Scientists believe our brains could use quantum computation. They reached this conclusion after adapting an idea developed in order to prove the existence of quantum gravity.
Adapting an idea developed to prove the existence of quantum gravity, scientists believe our brains could use quantum computation. Quantum processes are also part of cognitive and conscious brain functions, based on correlations between measured brain functions and short-term memory performance. It would broaden our understanding of how the brain works and potentially improve our ability to maintain or even heal it if the team’s results could be confirmed. This would likely be done with advanced multidisciplinary approaches. Moreover, they may contribute to developing even more advanced quantum computers by discovering innovative technologies.
The findings were published in the Journal of Physics Communications. Dr. Christian Kerskens, a lead physicist at Trinity College Institute of Neuroscience (TCIN), coauthored the study. As he explained, they took known quantum systems, which interact with an unknown quantum system, and adapted an idea developed for experiments to prove quantum gravity exists. If the known systems entangle, the unknown must also be a quantum system. This method circumvents the difficulty of finding measuring devices for something we do not know. The experiments were carried out using proton spins of ‘brain water’ as the known system, according to Dr. Kerskens. Brain water accumulates in our brains naturally as fluid, and proton spins can be measured with MRI (Magnetic Resonance Imaging).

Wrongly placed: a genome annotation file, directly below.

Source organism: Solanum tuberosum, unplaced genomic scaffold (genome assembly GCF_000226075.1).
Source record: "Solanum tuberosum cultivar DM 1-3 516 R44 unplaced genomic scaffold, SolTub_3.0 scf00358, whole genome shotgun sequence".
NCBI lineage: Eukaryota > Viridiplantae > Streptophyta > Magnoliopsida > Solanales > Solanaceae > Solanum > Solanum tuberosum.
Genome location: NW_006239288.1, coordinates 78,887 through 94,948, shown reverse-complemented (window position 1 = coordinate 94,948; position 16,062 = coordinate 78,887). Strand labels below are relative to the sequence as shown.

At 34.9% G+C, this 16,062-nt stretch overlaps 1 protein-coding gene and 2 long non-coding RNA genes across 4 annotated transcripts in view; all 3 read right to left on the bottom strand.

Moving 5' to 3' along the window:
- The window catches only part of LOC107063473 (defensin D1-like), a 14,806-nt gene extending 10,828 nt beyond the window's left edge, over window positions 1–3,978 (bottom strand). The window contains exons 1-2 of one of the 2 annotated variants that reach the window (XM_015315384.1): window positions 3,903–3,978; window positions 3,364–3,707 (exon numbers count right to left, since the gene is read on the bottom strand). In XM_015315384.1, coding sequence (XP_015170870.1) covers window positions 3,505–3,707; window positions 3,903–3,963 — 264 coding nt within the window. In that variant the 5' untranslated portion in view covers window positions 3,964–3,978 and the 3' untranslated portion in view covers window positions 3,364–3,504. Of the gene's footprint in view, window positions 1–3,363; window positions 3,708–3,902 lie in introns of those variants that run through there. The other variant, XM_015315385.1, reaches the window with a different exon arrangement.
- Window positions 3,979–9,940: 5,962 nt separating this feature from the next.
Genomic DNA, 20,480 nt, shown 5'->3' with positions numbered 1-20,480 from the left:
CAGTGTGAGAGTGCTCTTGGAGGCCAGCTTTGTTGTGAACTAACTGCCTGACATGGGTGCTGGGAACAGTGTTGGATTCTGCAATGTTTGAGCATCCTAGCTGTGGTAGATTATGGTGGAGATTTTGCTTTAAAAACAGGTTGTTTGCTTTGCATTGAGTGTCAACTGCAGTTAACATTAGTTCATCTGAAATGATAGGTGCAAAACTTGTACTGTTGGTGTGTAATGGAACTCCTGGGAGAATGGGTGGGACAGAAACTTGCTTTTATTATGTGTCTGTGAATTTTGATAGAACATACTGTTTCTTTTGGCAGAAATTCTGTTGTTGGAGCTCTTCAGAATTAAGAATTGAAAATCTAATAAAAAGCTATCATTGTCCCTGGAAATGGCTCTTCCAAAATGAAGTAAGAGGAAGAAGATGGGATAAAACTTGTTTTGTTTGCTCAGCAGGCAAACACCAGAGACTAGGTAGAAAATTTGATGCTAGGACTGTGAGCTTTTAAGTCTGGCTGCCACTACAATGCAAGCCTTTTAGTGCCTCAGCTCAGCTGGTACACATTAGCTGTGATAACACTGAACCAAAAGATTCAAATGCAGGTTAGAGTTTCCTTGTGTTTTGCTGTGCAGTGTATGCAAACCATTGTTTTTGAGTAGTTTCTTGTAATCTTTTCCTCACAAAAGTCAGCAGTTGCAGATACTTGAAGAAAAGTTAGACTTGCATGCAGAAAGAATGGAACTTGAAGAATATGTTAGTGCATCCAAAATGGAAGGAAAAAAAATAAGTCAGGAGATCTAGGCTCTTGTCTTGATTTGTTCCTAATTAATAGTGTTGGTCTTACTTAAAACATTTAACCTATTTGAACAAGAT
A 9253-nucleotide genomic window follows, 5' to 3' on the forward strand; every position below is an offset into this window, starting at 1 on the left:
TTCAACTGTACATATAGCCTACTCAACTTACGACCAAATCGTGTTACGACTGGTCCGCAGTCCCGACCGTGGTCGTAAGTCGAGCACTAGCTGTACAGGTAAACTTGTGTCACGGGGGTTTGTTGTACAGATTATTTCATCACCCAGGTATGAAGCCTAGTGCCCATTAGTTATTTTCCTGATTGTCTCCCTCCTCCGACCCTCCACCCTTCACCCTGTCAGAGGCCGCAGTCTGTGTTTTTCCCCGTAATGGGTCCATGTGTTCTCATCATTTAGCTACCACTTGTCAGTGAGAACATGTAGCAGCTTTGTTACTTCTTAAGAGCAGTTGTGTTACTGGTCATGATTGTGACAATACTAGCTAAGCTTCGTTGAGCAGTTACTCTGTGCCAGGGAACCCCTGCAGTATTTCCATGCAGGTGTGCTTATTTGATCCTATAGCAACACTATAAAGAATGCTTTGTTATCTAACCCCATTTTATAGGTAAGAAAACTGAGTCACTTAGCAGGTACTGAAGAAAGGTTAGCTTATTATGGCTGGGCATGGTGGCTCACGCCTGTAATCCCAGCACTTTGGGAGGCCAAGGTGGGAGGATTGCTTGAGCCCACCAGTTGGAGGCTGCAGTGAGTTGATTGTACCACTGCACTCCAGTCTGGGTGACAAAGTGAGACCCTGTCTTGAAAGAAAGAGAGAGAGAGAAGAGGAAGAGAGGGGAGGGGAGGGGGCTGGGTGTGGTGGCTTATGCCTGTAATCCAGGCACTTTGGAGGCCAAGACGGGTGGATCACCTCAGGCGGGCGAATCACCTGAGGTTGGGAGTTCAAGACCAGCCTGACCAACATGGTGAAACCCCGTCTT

Scientists discovered MRI signals that closely resemble heartbeat-evoked potentials, a form of EEG when we used an MRI design for finding entangled spins. EEGs measure currents in the brain. Scientists believe they could only observe the heartbeat evoked potentials because nuclear proton spins in the brain were entangled. Typically electrophysiological potentials are not detectable with MRI scans. It would have been necessary for brain processes to interact with the nuclear spins to facilitate the entanglement between the nuclear spins if entanglement is the only possible explanation. Dr. Kerskens explained that as a result, scientists can conclude those brain functions must be quantum in nature.
As these brain functions are associated with short-term memory performance and conscious awareness, it’s possible they play a role in cognitive and conscious functions as well. It could also explain why our brains still outperform supercomputers when it comes to making decisions, learning new skills, or dealing with unexpected situations.